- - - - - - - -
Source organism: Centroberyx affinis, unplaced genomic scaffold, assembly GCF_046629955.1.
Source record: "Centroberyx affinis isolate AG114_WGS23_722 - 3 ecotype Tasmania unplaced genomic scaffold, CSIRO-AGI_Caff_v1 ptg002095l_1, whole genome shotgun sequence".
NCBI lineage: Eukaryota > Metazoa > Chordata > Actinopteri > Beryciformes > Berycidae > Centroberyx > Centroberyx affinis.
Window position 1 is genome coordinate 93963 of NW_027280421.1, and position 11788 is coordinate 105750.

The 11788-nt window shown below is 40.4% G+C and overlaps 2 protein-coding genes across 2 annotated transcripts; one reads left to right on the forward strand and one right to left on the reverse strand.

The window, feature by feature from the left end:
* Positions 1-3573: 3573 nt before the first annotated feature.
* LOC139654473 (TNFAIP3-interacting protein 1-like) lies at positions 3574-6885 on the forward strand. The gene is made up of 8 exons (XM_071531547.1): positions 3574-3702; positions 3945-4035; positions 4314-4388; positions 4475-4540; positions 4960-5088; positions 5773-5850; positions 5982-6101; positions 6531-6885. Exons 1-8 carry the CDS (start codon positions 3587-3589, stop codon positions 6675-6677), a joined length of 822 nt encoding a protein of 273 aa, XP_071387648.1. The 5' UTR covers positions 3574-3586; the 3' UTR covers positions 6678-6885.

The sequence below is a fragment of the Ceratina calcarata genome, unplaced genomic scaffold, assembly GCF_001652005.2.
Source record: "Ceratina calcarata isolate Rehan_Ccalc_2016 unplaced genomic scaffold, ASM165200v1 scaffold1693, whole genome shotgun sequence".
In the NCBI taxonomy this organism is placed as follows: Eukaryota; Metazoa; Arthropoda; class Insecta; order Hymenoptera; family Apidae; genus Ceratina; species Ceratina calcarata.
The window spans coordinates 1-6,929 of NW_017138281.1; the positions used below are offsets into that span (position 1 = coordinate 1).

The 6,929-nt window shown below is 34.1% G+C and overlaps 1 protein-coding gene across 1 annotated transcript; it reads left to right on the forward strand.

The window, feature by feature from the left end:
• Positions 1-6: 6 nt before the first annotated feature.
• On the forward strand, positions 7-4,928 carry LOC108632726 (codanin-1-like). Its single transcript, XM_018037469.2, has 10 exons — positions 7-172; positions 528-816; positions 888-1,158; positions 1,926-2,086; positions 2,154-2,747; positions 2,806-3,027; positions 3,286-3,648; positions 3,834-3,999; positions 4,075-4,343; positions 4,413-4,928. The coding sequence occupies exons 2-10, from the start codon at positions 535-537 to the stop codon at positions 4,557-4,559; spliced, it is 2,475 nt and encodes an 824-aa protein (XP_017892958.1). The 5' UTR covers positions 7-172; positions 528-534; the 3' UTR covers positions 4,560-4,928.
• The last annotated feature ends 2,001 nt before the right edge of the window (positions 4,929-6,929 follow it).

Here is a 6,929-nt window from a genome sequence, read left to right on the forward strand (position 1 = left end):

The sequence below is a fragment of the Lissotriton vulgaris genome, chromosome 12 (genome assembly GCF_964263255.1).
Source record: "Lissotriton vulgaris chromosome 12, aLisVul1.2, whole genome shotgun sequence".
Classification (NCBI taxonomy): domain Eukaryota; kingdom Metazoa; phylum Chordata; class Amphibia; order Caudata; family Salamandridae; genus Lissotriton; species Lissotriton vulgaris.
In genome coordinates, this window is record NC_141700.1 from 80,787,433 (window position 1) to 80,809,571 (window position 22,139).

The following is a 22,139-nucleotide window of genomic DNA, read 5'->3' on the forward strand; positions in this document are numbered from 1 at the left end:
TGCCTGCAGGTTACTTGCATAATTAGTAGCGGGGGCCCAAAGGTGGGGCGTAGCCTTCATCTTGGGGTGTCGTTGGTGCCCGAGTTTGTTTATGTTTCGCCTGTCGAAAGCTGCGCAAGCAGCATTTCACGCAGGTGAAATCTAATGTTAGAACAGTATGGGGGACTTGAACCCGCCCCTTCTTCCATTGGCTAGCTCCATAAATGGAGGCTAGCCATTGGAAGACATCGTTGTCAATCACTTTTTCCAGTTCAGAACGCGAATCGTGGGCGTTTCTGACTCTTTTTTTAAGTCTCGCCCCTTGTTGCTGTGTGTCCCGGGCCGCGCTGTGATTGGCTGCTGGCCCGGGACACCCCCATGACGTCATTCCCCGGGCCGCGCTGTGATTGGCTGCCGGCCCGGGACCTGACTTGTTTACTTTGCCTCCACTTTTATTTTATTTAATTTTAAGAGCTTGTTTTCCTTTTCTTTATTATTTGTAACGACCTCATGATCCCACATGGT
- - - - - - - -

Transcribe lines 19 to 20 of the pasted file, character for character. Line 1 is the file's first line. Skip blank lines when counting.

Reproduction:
The sequence below is a fragment of the Lissotriton vulgaris genome, chromosome 12 (genome assembly GCF_964263255.1).
Source record: "Lissotriton vulgaris chromosome 12, aLisVul1.2, whole genome shotgun sequence".